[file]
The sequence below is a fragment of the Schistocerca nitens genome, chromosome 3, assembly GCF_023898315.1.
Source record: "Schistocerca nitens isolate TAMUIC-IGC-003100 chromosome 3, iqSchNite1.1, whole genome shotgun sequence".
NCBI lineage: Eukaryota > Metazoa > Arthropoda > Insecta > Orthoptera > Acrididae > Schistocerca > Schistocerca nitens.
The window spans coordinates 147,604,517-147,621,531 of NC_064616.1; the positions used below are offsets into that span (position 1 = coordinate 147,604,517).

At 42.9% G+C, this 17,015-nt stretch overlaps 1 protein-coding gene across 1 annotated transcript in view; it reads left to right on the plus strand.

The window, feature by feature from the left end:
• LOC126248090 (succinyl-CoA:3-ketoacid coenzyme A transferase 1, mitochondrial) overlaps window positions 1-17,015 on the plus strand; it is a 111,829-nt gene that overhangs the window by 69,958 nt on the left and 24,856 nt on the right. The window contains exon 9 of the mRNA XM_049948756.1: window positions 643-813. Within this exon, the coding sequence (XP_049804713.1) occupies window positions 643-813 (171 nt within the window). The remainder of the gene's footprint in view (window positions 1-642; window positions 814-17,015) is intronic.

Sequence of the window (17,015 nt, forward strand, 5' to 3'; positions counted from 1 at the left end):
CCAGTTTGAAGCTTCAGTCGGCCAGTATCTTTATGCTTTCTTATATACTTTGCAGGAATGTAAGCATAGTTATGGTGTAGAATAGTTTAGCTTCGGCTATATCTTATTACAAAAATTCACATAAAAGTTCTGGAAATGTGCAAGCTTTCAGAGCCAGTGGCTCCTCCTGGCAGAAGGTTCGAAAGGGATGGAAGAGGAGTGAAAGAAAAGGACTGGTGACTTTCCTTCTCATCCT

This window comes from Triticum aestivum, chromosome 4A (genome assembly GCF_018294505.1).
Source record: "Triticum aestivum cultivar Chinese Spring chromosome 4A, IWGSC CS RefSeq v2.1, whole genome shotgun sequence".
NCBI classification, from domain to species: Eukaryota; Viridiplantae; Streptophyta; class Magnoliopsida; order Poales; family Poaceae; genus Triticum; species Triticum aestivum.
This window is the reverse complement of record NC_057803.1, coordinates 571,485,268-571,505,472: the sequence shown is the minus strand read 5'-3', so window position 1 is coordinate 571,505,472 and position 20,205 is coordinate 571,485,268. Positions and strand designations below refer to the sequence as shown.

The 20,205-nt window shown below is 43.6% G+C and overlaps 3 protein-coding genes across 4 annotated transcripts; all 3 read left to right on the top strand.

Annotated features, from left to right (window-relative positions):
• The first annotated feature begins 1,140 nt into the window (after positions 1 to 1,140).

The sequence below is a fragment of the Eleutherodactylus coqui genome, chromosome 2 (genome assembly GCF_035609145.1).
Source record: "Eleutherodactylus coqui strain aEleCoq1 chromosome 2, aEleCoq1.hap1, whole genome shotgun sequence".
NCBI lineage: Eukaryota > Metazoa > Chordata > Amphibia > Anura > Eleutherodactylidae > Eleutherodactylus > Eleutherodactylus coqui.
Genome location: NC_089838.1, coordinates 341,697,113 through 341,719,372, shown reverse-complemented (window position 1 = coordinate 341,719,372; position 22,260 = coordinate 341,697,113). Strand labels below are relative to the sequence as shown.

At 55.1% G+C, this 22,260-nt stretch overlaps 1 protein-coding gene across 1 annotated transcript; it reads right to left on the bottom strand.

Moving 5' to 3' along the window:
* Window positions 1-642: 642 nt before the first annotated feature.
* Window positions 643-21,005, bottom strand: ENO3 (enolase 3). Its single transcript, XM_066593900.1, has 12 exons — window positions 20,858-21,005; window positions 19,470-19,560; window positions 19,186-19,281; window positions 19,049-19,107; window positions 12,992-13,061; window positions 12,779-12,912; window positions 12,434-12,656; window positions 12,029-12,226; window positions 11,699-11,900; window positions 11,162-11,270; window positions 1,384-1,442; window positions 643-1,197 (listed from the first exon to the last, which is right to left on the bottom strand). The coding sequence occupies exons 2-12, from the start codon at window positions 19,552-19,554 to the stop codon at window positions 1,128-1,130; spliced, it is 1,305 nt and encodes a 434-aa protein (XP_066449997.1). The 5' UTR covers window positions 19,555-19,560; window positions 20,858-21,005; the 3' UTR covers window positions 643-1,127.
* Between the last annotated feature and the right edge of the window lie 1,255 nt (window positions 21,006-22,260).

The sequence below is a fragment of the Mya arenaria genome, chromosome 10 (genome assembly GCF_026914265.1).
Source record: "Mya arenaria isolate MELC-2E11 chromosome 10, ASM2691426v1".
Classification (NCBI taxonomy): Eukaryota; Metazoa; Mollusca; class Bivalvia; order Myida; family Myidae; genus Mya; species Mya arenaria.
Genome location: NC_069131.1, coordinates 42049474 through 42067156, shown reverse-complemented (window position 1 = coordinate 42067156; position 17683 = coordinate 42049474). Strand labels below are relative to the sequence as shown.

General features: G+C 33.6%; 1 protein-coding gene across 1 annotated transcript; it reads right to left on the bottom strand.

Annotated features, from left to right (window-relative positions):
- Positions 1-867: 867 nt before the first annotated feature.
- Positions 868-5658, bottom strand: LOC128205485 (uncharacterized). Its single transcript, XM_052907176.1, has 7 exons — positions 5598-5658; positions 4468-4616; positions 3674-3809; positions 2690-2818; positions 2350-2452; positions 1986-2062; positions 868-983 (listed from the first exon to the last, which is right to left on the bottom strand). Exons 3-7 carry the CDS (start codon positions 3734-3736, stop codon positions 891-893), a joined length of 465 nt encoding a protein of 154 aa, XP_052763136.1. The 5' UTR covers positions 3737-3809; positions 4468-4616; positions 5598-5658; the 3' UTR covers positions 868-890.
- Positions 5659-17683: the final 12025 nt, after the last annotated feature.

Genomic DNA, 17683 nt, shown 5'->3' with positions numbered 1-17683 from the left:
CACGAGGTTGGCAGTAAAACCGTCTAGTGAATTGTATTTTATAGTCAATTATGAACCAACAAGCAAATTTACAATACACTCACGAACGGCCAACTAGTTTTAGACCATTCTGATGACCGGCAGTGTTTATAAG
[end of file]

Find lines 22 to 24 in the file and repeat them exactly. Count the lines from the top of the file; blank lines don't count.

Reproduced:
Moving 5' to 3' along the window:
* Window positions 1-642: 642 nt before the first annotated feature.
* Window positions 643-21,005, bottom strand: ENO3 (enolase 3). Its single transcript, XM_066593900.1, has 12 exons — window positions 20,858-21,005; window positions 19,470-19,560; window positions 19,186-19,281; window positions 19,049-19,107; window positions 12,992-13,061; window positions 12,779-12,912; window positions 12,434-12,656; window positions 12,029-12,226; window positions 11,699-11,900; window positions 11,162-11,270; window positions 1,384-1,442; window positions 643-1,197 (listed from the first exon to the last, which is right to left on the bottom strand). The coding sequence occupies exons 2-12, from the start codon at window positions 19,552-19,554 to the stop codon at window positions 1,128-1,130; spliced, it is 1,305 nt and encodes a 434-aa protein (XP_066449997.1). The 5' UTR covers window positions 19,555-19,560; window positions 20,858-21,005; the 3' UTR covers window positions 643-1,127.